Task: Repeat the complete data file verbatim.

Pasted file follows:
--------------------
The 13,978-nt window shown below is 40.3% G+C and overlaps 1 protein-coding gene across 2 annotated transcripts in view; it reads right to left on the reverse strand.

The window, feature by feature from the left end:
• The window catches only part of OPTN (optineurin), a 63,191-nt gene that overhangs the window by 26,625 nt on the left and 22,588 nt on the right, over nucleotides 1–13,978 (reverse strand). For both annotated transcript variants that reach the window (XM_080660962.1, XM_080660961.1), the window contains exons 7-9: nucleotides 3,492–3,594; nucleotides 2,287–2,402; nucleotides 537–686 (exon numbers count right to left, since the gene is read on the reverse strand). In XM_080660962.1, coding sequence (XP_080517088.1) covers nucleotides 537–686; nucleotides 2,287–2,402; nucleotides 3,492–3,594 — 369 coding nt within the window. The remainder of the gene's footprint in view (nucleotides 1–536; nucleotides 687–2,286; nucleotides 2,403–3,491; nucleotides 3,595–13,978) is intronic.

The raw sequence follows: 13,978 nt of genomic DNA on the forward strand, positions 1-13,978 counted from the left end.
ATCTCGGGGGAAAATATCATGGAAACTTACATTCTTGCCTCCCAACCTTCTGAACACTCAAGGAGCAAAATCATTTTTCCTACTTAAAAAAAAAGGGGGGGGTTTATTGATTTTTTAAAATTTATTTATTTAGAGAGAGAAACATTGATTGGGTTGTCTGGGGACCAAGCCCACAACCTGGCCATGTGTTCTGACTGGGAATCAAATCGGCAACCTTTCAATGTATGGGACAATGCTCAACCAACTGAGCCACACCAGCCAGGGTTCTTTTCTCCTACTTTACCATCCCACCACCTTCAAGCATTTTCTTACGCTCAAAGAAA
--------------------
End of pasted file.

The 13,978-nt window shown below is 40.3% G+C and overlaps 1 protein-coding gene across 2 annotated transcripts in view; it reads right to left on the reverse strand.

The window, feature by feature from the left end:
• The window catches only part of OPTN (optineurin), a 63,191-nt gene that overhangs the window by 26,625 nt on the left and 22,588 nt on the right, over nucleotides 1–13,978 (reverse strand). For both annotated transcript variants that reach the window (XM_080660962.1, XM_080660961.1), the window contains exons 7-9: nucleotides 3,492–3,594; nucleotides 2,287–2,402; nucleotides 537–686 (exon numbers count right to left, since the gene is read on the reverse strand). In XM_080660962.1, coding sequence (XP_080517088.1) covers nucleotides 537–686; nucleotides 2,287–2,402; nucleotides 3,492–3,594 — 369 coding nt within the window. The remainder of the gene's footprint in view (nucleotides 1–536; nucleotides 687–2,286; nucleotides 2,403–3,491; nucleotides 3,595–13,978) is intronic.

The raw sequence follows: 13,978 nt of genomic DNA on the forward strand, positions 1-13,978 counted from the left end.
ATCTCGGGGGAAAATATCATGGAAACTTACATTCTTGCCTCCCAACCTTCTGAACACTCAAGGAGCAAAATCATTTTTCCTACTTAAAAAAAAAGGGGGGGGTTTATTGATTTTTTAAAATTTATTTATTTAGAGAGAGAAACATTGATTGGGTTGTCTGGGGACCAAGCCCACAACCTGGCCATGTGTTCTGACTGGGAATCAAATCGGCAACCTTTCAATGTATGGGACAATGCTCAACCAACTGAGCCACACCAGCCAGGGTTCTTTTCTCCTACTTTACCATCCCACCACCTTCAAGCATTTTCTTACGCTCAAAGAAA